Callie wears ear protection as she prepares to enter the scanner. The research team includes, from left, Andrew Brooks, Gregory Berns and Mark Spivak.
Credit: Bryan Meltz, Emory University
Do dogs have empathy? Do they know when you are happy or sad? And do they really understand you? These are questions researchers hope to answer now that they’ve done what they claim to be the first imaging of an alert dog’s brain.
Already, the results confirm that dogs — at least some of them — pay very close attention to their owners. (We’re interested in seeing the same test done on cats!)
The study involved harmless functional Magnetic Resonance Imaging (fMRI).
In one experiment, the dogs were trained to respond to hand signals. One signal meant the dog would receive a hot dog treat, and another signal meant it would not receive one. The caudate region of the brain, associated with rewards in humans, showed activation in both dogs when they saw the signal for the treat, but not for the no-treat signal.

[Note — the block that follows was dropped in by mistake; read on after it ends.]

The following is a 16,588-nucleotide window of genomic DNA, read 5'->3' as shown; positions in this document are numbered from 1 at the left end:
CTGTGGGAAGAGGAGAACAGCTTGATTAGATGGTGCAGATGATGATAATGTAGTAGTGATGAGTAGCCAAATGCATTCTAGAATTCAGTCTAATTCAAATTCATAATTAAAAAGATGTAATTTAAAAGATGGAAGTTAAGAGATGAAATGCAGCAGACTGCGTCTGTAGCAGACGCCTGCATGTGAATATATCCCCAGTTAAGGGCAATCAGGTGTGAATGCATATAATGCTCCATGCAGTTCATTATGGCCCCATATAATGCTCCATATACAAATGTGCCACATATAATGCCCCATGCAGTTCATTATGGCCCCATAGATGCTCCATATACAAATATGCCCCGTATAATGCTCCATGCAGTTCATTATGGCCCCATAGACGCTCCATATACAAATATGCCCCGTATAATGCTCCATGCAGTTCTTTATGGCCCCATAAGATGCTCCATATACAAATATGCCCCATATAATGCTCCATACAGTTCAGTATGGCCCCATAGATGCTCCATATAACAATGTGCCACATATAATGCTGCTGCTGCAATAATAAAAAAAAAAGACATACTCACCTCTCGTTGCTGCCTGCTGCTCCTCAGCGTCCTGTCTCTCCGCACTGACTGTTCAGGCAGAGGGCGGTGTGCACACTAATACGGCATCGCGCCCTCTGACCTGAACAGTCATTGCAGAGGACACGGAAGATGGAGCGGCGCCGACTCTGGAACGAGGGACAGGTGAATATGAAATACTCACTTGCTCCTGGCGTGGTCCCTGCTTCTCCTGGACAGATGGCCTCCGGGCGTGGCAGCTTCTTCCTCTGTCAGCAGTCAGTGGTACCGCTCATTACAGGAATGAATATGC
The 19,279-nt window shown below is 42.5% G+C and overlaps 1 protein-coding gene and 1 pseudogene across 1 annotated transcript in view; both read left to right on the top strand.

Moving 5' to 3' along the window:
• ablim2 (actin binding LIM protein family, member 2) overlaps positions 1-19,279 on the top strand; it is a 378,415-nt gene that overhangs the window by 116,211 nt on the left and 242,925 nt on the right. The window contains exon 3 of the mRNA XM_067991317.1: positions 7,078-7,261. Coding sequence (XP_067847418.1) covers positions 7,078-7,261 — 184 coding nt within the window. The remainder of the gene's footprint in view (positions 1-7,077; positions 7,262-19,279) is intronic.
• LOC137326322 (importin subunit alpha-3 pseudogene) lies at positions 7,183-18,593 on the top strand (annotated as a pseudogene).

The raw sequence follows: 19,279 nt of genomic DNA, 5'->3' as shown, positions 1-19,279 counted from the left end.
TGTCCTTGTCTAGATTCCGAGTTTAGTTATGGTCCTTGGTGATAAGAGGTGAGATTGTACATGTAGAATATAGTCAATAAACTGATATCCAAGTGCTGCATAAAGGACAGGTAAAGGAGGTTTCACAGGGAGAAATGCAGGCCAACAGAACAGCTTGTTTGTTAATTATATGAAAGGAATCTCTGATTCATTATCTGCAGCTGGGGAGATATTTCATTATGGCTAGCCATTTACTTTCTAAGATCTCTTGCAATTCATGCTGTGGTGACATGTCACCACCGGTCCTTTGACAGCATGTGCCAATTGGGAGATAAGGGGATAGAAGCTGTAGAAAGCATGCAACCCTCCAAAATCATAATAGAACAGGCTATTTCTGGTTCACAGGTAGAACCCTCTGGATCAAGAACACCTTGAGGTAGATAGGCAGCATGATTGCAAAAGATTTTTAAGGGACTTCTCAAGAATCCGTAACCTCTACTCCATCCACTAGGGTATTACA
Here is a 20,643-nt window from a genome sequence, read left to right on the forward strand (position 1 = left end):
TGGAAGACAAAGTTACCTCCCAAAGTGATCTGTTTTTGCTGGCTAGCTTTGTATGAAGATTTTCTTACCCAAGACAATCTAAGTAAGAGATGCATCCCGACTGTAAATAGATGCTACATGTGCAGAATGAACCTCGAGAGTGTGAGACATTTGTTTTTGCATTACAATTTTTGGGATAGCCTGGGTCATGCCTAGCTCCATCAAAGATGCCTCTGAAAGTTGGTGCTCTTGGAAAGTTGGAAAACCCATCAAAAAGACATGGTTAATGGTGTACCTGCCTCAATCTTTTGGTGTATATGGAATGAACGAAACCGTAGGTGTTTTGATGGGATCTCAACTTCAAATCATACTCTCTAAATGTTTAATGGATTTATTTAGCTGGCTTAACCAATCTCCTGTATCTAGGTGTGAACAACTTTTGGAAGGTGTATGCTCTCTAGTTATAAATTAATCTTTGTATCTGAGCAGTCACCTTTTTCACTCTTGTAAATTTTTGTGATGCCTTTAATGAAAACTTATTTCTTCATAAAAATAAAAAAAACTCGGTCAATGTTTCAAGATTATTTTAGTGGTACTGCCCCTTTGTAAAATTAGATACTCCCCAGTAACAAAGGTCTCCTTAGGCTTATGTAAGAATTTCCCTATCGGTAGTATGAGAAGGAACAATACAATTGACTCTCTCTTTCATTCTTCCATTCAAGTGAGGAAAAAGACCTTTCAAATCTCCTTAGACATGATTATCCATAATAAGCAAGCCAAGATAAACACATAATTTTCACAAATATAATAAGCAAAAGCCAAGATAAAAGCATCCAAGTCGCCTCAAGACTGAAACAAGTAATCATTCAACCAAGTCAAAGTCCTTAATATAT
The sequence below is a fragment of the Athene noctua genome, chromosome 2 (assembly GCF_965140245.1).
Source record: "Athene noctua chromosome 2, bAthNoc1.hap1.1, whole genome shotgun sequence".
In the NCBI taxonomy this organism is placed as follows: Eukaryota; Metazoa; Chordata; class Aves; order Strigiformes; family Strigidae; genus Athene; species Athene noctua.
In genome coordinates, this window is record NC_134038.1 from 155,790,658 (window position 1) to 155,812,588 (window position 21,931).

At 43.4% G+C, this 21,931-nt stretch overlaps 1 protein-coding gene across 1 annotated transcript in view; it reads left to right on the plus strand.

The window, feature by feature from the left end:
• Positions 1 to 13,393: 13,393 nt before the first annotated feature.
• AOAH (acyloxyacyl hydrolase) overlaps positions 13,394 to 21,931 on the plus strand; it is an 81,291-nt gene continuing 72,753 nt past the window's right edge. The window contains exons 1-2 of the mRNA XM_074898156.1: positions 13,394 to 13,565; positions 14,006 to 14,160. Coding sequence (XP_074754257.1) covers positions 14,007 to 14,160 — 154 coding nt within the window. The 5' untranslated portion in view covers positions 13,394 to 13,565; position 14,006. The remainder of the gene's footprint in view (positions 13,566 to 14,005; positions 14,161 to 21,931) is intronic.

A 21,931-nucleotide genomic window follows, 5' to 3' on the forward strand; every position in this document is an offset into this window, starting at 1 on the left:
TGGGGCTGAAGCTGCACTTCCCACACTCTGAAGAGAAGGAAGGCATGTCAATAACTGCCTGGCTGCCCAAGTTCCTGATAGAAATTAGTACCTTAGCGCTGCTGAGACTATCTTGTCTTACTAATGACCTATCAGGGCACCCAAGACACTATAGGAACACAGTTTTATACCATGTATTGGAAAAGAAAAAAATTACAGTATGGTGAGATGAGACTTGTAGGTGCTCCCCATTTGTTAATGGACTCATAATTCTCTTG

“These results indicate that dogs pay very close attention to human signals,” said Gregory Berns, director of the Emory University Center for Neuropolicy and lead researcher of the dog project. “And these signals may have a direct line to the dog’s reward system.”
The study — it’s biggest accomplishment being to actually scan dog’s brains while they’re active — is detailed in the journal PLoS ONE.
“It was amazing to see the first brain images of a fully awake, unrestrained dog,” Berns said. “As far as we know, no one has been able to do this previously. We hope this opens up a whole new door for understanding canine cognition and inter-species communication. We want to understand the dog-human relationship, from the dog’s perspective.”